PASCAGOULA, Miss. – Campaigning for the first time since a string of Super Tuesday victories extended his delegate lead but failed to put the Republican nominating contest in the bag, Mitt Romney on Thursday evening secured yet another major endorsement, with a side of grits.
Mississippi Gov. Phil Bryant announced his support for Romney in brief remarks at the port here, before attention turned to another Mississippian, Romney's body-man Garrett Jackson, whom the former Massachusetts governor credits with beginning his transition into an "unofficial southerner."
"I am learning to say y'all and I like grits, and ... strange things are happening to me," Romney joked with the crowd.
Romney's embrace of southern staples couldn't have come at a more opportune time, as the race for the GOP nomination now turns to a geographic region likely to be less fertile turf for Romney than the West and industrial Midwest have been in previous weeks, with nominating contests in Mississippi, Alabama, Kansas, Missouri, and Louisiana to come before the end of the March.
Senior Romney aides have acknowledged to reporters that Romney is unlikely to break through with a win in the culturally southern state, but argued that even second place finishes could net the frontrunner significant delegates in the race to the 1,144 needed to secure the nomination.
"There are other candidates that are going to win some more races, but we're going to be consistently coming in second place, and getting delegates in a lot of these states," the Romney aide said, pointing to Tennessee as a recent example.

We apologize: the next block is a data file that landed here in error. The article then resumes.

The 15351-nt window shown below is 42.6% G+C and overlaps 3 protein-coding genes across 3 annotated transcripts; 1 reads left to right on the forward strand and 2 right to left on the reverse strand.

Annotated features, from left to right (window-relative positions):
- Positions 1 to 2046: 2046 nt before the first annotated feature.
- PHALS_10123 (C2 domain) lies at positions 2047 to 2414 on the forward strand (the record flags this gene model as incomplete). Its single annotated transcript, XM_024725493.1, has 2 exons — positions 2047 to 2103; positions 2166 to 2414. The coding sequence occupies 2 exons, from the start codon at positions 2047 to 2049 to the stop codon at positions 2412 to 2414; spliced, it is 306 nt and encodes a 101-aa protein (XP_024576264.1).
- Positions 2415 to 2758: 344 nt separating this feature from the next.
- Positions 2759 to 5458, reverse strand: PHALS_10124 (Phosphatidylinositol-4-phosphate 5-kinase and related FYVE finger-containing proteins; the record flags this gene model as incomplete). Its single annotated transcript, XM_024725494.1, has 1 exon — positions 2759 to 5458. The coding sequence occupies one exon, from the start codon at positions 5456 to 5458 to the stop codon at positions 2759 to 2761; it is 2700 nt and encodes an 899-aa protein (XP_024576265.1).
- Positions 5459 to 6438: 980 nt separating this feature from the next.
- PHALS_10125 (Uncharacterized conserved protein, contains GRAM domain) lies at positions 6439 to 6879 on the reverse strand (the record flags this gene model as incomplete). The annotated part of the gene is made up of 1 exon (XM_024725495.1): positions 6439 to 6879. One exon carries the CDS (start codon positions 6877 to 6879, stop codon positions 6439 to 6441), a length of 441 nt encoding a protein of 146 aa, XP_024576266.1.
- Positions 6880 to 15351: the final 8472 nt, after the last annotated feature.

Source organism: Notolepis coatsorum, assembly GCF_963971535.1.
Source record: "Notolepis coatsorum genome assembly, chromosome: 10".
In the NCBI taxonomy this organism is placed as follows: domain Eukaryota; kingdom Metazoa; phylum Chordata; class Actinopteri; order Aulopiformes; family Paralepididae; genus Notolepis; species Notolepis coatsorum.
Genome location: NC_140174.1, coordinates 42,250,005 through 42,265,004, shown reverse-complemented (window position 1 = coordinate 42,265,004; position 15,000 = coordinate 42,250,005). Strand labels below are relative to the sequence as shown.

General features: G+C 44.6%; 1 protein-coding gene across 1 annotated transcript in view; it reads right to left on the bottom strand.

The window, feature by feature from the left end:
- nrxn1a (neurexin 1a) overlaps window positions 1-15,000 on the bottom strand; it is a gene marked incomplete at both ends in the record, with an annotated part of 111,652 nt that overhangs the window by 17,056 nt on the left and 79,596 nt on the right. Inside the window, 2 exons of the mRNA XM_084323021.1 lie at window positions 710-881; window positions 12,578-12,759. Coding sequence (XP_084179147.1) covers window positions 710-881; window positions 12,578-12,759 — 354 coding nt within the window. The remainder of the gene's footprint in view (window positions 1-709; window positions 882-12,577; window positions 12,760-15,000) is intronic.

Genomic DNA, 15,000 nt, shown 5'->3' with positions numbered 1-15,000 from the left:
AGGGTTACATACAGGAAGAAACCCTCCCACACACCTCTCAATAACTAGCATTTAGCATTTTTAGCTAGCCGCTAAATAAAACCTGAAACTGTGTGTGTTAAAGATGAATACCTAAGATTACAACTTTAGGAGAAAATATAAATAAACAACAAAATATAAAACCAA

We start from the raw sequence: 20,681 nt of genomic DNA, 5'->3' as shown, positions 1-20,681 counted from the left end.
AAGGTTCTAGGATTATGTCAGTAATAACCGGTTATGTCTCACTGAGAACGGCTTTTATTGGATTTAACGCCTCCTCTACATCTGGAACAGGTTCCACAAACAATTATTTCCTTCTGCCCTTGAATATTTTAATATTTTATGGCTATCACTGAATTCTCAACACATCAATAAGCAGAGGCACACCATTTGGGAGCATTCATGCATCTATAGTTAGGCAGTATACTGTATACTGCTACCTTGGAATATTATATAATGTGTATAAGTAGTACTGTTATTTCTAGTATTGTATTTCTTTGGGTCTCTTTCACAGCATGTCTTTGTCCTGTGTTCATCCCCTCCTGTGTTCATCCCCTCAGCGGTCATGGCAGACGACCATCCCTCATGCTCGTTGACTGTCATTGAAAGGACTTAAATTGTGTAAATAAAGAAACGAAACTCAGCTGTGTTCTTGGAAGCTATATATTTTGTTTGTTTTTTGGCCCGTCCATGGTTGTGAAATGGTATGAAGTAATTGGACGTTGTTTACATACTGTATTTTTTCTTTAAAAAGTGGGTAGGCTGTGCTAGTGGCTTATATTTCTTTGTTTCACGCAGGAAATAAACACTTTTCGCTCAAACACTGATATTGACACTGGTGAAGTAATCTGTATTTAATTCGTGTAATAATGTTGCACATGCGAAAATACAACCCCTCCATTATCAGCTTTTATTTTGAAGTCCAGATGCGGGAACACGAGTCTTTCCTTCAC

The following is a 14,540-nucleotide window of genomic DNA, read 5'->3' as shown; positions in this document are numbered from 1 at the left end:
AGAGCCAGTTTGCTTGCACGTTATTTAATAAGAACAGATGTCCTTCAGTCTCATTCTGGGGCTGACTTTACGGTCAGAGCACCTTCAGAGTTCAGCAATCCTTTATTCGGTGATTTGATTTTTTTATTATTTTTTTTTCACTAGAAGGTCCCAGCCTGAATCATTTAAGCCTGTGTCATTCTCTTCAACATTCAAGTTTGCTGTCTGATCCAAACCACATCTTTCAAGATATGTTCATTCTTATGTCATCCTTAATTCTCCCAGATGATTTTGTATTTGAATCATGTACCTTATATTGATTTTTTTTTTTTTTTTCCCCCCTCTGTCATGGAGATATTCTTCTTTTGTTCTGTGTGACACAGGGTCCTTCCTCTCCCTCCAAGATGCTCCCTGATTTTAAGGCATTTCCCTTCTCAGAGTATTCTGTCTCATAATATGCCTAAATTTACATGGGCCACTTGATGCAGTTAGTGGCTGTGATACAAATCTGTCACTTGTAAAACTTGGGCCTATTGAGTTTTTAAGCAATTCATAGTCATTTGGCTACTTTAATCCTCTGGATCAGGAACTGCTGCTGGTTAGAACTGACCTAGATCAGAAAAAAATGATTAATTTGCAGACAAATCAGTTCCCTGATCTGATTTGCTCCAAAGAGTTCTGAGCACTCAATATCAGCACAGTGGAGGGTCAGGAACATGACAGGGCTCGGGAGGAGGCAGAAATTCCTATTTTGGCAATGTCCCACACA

In his appearance tonight, Romney spoke like a frontrunner – never mentioning his Republican rivals, and keeping his focus on President Barack Obama. Standing in front of massive deep-water drilling rigs, Romney hit the president for the rise in gas prices during his term, a kitchen-table issue likely to resonate in a state where the energy industry takes on outsize importance and where the median income is nearly $15,000 below the national average.
"Since this president has been president, the cost of gas has doubled," Romney said. "Not exactly what he might have hoped for, and he says, ‘Well it’s not my fault.’ By the way, we've gone from yes we can to, ‘It’s not my fault.’ You notice – a new campaign slogan. 'It’s not my fault.' Well this is, in part, his fault."
To win here, Romney will need more than just his economic message to sink in: He'll need to win over voters both unfamiliar with his record and potentially distrustful of his faith.
In neighboring Tennessee, with similar demographics, Romney fell to Rick Santorum by nine points, losing by 19 points among born-again Christians and by 35 points to those who said a candidate sharing their religious beliefs mattered very much.
Bryant told reporters after the event that Romney's biggest handicap here would be that "people don't know him" in a state where he doesn't have the benefit of having campaigned before, and predicted only that the state would be "close" in the end.
Already, an air campaign is underway to educate voters in the south about Romney's record – and those of his opponents.
Pro-Romney Super PAC, Restore our Future, has spent nearly $7 million dollars on ads in the south in February and March, with three separate ads in rotation in Mississippi and Alabama alone since Feb. 14th. A Romney aide told NBC news the campaign began airing ads in Alabama, but not Mississippi, on Thursday.
NBC's Jamie Novogrod contributed reporting from Boston.